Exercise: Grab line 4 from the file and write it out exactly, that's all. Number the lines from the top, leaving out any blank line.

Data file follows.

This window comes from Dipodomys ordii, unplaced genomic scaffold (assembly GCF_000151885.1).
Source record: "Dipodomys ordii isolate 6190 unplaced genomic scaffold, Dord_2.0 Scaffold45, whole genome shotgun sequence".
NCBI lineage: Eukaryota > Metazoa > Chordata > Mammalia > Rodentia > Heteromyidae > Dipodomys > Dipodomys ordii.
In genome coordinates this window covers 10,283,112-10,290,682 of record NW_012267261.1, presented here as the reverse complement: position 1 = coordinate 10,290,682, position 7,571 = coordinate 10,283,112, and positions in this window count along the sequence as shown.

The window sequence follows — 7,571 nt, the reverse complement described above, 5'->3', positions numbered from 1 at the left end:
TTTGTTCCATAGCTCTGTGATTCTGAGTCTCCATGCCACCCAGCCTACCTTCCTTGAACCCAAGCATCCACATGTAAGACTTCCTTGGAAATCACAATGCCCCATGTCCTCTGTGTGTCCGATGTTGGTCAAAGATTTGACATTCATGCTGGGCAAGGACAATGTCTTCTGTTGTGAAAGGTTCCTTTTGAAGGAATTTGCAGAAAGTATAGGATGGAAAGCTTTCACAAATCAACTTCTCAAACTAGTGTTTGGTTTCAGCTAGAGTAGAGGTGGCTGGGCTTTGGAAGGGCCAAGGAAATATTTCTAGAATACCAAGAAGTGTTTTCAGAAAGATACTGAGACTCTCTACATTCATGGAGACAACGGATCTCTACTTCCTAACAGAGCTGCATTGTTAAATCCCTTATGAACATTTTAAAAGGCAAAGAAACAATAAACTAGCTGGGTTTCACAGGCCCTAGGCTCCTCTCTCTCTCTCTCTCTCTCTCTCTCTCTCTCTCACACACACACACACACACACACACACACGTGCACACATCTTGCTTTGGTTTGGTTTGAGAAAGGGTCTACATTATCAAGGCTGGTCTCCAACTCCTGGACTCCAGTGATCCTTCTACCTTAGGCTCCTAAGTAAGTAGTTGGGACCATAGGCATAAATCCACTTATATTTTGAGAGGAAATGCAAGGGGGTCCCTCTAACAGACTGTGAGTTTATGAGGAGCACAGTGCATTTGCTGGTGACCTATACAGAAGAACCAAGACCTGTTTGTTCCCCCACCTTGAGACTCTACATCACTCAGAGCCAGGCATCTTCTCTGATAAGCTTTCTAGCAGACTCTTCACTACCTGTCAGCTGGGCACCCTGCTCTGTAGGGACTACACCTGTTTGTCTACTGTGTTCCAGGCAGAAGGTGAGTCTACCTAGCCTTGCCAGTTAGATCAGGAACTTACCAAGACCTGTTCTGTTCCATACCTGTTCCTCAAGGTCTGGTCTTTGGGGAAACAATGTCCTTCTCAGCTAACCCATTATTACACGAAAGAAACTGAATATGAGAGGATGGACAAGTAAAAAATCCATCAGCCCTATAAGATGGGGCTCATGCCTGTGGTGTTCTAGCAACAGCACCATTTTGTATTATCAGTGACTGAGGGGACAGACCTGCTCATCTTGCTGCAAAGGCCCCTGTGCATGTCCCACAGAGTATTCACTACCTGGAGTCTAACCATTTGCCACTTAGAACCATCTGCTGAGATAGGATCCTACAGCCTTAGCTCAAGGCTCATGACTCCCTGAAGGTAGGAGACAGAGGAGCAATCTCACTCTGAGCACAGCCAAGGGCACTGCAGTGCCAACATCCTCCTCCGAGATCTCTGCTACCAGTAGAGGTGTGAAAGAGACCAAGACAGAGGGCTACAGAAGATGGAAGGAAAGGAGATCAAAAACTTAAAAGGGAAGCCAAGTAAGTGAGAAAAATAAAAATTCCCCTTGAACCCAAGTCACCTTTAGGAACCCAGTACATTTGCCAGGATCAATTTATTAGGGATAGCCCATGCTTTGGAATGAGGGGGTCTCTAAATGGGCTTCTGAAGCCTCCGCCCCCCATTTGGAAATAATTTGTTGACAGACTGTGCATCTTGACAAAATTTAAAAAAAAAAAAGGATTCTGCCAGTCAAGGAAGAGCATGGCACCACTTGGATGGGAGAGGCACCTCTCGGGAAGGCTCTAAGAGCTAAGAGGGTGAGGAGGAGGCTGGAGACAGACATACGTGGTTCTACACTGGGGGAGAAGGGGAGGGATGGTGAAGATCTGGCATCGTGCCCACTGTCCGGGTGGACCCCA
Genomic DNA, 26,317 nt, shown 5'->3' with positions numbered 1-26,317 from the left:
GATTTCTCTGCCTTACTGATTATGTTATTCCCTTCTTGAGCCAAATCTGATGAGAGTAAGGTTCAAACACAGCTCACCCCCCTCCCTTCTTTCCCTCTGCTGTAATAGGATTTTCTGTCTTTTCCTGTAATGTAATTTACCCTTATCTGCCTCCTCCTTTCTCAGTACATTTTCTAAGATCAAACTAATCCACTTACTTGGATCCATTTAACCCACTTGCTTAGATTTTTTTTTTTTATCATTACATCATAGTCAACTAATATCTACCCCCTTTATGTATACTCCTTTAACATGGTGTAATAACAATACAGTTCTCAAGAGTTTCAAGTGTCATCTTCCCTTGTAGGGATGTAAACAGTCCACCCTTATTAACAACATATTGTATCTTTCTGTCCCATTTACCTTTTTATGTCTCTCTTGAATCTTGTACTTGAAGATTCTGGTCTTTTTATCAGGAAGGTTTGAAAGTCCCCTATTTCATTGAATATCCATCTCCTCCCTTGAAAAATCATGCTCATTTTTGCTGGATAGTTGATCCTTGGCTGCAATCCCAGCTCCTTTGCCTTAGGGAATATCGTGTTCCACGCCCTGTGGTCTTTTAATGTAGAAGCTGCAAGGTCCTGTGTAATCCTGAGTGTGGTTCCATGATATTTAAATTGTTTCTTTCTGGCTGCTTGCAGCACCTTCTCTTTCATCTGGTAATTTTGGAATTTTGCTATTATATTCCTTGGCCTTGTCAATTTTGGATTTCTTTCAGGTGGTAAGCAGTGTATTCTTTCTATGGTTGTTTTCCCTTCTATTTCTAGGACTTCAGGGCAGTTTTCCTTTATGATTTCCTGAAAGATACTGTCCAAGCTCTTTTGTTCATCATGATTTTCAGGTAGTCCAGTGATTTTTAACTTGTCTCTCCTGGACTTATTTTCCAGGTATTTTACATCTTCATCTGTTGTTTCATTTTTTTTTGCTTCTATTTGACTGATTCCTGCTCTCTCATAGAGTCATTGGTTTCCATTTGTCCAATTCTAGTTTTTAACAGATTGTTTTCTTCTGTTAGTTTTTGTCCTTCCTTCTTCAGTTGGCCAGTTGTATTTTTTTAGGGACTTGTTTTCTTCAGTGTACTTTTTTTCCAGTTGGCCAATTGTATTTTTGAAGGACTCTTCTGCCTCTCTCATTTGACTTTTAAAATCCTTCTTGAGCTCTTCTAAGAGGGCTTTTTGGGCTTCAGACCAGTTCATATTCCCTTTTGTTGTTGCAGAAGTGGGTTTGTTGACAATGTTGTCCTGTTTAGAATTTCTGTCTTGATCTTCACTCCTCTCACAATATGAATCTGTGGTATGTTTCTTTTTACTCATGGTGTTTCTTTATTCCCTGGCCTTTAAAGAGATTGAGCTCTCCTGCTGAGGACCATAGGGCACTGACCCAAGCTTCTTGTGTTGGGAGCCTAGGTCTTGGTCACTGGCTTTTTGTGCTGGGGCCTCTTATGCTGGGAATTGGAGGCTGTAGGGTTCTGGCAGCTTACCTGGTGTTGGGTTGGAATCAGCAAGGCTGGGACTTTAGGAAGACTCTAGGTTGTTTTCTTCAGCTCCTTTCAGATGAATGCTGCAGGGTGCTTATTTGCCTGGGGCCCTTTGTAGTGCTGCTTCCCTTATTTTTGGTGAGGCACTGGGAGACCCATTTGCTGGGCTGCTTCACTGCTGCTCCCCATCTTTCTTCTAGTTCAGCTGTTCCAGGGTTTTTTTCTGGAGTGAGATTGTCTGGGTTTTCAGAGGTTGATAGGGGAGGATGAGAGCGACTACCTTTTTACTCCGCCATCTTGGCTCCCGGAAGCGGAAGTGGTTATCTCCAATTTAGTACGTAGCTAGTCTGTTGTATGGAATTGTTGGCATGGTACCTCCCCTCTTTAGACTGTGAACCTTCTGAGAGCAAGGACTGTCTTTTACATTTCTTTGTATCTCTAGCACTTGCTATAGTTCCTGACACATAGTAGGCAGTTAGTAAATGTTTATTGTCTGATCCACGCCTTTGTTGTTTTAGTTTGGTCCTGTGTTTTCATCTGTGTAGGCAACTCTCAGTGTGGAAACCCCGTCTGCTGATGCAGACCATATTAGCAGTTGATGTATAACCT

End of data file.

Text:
In genome coordinates this window covers 10,283,112-10,290,682 of record NW_012267261.1, presented here as the reverse complement: position 1 = coordinate 10,290,682, position 7,571 = coordinate 10,283,112, and positions in this window count along the sequence as shown.